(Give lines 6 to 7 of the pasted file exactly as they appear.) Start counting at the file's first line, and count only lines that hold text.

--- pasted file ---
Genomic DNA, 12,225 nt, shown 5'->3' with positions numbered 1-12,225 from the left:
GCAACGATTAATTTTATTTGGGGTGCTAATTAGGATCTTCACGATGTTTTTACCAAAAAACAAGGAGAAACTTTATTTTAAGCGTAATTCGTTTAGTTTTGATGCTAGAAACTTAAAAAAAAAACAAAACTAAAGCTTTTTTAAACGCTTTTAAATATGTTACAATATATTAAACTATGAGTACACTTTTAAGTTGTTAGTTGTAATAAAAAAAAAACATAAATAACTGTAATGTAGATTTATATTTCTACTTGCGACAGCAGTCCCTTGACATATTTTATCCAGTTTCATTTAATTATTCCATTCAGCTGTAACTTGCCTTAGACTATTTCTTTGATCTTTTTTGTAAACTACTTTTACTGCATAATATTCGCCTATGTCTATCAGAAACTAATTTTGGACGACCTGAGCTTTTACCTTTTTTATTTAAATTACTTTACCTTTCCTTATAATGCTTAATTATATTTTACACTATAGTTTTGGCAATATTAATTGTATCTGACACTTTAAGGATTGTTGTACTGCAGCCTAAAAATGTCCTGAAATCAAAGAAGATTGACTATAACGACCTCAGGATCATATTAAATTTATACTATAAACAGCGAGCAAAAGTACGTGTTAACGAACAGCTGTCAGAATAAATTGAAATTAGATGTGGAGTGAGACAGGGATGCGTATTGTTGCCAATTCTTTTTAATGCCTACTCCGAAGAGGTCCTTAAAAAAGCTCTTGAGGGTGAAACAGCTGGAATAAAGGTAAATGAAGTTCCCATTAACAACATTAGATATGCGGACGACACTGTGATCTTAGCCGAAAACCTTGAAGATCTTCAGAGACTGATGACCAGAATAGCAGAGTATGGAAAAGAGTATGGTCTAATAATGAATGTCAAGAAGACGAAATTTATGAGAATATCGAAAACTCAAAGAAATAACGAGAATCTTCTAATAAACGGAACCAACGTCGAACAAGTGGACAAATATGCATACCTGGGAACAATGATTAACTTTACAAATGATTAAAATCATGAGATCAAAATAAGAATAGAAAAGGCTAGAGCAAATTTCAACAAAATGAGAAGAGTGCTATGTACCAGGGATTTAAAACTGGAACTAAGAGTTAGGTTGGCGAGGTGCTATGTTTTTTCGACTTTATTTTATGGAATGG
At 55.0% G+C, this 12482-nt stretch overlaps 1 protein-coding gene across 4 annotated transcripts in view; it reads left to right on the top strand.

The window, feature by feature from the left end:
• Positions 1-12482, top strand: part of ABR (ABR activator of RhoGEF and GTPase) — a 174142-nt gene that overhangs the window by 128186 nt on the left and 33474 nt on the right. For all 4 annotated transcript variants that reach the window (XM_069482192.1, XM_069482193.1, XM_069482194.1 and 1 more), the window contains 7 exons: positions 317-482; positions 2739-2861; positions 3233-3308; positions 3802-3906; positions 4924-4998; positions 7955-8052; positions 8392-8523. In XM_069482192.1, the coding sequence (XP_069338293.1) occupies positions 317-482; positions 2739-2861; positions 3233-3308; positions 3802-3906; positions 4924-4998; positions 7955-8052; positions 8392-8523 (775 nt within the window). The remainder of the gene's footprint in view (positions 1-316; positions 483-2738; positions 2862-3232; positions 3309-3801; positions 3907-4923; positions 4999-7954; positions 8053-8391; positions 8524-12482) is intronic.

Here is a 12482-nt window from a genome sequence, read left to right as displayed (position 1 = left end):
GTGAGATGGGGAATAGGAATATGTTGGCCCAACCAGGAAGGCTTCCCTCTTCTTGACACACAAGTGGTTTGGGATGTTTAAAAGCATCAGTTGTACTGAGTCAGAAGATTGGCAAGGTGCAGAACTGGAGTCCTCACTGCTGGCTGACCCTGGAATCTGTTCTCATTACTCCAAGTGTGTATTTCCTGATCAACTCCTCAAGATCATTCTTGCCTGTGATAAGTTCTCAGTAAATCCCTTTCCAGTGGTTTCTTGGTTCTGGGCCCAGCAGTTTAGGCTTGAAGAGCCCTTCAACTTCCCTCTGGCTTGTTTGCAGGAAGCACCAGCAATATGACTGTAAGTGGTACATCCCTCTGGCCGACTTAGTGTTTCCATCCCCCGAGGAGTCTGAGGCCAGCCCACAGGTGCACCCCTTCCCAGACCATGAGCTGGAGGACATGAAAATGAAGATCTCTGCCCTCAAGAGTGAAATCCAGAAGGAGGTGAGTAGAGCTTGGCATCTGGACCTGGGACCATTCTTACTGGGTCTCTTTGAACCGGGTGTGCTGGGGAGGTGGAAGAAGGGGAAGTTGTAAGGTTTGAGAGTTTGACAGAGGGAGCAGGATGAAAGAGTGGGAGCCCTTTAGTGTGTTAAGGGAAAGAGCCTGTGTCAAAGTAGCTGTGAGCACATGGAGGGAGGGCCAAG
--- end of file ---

Here is a 12482-nt window from a genome sequence, read left to right as displayed (position 1 = left end):
GTGAGATGGGGAATAGGAATATGTTGGCCCAACCAGGAAGGCTTCCCTCTTCTTGACACACAAGTGGTTTGGGATGTTTAAAAGCATCAGTTGTACTGAGTCAGAAGATTGGCAAGGTGCAGAACTGGAGTCCTCACTGCTGGCTGACCCTGGAATCTGTTCTCATTACTCCAAGTGTGTATTTCCTGATCAACTCCTCAAGATCATTCTTGCCTGTGATAAGTTCTCAGTAAATCCCTTTCCAGTGGTTTCTTGGTTCTGGGCCCAGCAGTTTAGGCTTGAAGAGCCCTTCAACTTCCCTCTGGCTTGTTTGCAGGAAGCACCAGCAATATGACTGTAAGTGGTACATCCCTCTGGCCGACTTAGTGTTTCCATCCCCCGAGGAGTCTGAGGCCAGCCCACAGGTGCACCCCTTCCCAGACCATGAGCTGGAGGACATGAAAATGAAGATCTCTGCCCTCAAGAGTGAAATCCAGAAGGAGGTGAGTAGAGCTTGGCATCTGGACCTGGGACCATTCTTACTGGGTCTCTTTGAACCGGGTGTGCTGGGGAGGTGGAAGAAGGGGAAGTTGTAAGGTTTGAGAGTTTGACAGAGGGAGCAGGATGAAAGAGTGGGAGCCCTTTAGTGTGTTAAGGGAAAGAGCCTGTGTCAAAGTAGCTGTGAGCACATGGAGGGAGGGCCAAG